NOVA’s New Adult Career Pathways Initiative Surpasses Goals
This Labor Day season, NOVA can celebrate workers’ initial achievements in advancing their careers through NOVA’s new Adult Career Pathways (ACP) initiative. Launched in spring 2011 (see the May 6, 2011, Intercom article about ACP’s launch event), ACP works much like Pathway to Baccalaureate by providing ongoing, individualized college and career counseling services for unemployed or low-wage working adults. The program’s first dashboard report shows that it has already surpassed or is well on its way to achieving all of its initial goals. ACP is co-sponsored by Loudoun Provost Julie Leidig and Vice President for Workforce Development William Gary.
Here are a few highlights from the dashboard report:
- ACP exceeded its initial goal of 100 participants by registering 107 participants as of June 30, a number that has since increased to 140.
- The program team has engaged over 16 partner organizations to refer candidates, mostly local human service government agencies and nonprofits, which have collectively referred more than 200 candidates.
- 94 percent of ACP participants who registered for summer courses at NOVA successfully completed the coursework with a C or better, exceeding the original target of 80 percent.
ACP has succeeded in attracting the intended target audience of low-income adults who present multiple risk factors that can inhibit college and career success. Initial participants are predominantly non-native English speakers (65 percent), from households where the average income is $30,000, with most (61 percent) supporting children.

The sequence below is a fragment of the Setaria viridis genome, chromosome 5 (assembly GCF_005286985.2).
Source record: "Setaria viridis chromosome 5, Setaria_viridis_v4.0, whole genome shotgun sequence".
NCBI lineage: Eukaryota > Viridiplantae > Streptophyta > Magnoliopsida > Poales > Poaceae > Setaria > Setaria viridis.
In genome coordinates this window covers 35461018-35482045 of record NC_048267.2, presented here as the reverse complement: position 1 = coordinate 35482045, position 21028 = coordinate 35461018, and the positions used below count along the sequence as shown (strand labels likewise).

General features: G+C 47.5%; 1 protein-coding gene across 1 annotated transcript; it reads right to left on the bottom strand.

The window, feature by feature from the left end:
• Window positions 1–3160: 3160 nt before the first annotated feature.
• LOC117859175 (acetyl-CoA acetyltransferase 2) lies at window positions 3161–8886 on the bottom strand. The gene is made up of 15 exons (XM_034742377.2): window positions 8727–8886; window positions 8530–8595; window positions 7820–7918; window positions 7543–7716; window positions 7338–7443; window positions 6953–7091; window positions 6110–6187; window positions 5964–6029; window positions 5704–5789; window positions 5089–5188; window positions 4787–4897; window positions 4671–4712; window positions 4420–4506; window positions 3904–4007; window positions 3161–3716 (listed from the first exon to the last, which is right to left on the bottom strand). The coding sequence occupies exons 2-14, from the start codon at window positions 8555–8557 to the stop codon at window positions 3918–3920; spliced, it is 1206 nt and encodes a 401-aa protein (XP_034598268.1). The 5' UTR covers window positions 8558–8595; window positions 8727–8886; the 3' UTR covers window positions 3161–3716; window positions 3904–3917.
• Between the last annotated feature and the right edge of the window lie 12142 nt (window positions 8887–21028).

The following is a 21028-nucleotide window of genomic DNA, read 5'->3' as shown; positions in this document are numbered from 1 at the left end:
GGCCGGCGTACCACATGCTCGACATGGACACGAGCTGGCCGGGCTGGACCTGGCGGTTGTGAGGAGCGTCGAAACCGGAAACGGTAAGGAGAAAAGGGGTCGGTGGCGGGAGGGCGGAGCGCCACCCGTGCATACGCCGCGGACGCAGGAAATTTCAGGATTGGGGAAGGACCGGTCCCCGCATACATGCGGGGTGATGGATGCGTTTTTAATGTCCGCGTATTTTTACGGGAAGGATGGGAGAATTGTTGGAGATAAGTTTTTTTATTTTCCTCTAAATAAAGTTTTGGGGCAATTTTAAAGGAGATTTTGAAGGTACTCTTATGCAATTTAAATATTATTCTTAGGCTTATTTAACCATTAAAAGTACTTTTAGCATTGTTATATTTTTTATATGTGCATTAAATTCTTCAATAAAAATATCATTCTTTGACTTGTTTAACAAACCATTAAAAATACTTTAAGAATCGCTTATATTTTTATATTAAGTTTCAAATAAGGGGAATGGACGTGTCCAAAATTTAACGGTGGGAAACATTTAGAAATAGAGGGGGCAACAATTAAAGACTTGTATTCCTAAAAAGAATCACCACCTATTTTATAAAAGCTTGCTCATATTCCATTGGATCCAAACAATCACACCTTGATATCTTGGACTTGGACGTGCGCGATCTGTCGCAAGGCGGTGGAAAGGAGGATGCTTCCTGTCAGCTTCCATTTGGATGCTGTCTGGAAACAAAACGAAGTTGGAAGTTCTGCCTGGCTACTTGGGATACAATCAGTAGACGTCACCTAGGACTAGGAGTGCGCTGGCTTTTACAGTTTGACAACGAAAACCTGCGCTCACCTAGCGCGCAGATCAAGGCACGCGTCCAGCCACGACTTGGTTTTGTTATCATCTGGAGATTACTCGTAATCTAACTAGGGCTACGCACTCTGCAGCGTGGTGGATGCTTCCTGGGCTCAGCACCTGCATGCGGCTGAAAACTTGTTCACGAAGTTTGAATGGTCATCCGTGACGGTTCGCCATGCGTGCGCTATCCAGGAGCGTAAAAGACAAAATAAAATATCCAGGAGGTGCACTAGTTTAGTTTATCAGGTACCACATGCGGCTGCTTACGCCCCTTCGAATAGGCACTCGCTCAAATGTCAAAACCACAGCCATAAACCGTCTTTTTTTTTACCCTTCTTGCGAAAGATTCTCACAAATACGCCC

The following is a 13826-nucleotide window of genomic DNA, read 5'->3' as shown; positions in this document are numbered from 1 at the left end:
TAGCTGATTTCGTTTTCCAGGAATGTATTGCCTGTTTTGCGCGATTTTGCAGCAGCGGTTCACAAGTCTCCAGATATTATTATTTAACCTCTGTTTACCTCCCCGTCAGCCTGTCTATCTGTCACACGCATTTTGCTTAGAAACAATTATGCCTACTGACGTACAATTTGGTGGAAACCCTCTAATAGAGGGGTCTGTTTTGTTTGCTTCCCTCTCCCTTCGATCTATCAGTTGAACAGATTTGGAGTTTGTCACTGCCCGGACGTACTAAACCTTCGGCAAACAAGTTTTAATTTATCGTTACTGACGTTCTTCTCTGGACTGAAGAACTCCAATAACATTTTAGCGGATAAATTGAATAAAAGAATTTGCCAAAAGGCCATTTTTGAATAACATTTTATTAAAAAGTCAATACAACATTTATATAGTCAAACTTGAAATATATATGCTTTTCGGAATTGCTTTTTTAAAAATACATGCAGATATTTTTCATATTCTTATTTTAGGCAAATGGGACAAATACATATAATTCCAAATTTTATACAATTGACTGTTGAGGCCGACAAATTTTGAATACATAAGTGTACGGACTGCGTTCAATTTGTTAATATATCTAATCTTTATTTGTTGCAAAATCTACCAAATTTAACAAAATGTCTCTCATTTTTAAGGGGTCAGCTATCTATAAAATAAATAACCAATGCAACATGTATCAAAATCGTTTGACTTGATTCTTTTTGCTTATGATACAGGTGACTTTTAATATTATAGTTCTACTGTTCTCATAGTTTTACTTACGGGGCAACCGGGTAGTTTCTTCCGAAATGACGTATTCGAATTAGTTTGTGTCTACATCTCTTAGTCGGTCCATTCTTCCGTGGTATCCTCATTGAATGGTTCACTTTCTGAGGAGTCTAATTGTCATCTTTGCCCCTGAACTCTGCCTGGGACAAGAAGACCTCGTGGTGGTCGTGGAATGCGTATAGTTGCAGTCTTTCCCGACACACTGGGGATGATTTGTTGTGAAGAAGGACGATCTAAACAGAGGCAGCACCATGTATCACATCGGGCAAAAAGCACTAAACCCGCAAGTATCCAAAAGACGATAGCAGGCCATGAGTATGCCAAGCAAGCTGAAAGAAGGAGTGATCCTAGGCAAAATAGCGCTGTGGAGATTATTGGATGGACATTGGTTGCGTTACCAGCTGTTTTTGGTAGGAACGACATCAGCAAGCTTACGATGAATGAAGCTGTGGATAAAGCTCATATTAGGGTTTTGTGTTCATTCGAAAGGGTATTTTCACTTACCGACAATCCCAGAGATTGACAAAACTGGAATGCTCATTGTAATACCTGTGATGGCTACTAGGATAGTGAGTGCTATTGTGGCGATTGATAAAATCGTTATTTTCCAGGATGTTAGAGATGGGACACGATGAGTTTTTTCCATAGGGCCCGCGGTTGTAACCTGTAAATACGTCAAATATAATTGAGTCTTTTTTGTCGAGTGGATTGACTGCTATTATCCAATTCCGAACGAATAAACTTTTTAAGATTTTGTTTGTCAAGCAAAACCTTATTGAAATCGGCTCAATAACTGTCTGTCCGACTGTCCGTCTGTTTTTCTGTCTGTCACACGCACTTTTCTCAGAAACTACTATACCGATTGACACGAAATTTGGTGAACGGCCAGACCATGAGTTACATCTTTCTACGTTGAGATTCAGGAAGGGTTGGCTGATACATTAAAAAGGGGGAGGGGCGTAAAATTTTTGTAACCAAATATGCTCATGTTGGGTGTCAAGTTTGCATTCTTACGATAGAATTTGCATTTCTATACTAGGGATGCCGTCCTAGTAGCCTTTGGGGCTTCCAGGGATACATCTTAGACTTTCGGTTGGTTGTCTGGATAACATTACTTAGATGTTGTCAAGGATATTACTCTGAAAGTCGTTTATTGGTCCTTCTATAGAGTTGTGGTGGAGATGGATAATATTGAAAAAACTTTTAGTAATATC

One ACP participant was ineligible for financial aid due to academic difficulties during a tumultuous separation from an abusive spouse five years ago. As a single working parent, she was unable to pay for college herself but never let go of her dream of earning a college degree. Her ACP counselor, Wende Ruffin-Lowry, assisted in restoring her financial aid eligibility through an appeal process. She registered for summer classes but then struggled with a difficult course from which she wanted to withdraw. After talking with her ACP counselor, she regained her resolve, continued taking the class, and earned a B. She plans to continue career studies in social work at NOVA and beyond, driven by a calling to help others who face similar life challenges. She recently wrote an email to thank Ruffin-Lowry, saying: “I’m excited to have found such an amazing person like you! I’m sure the Lord placed you in my life as a wingless angel.”
Interested NOVA staff can request a copy of the ACP dashboard report or other program information by contacting ACP Program Manager Bill Kosanovich at firstname.lastname@example.org or Bill Browning at email@example.com. Prospective ACP participants can inquire about the program via email at firstname.lastname@example.org.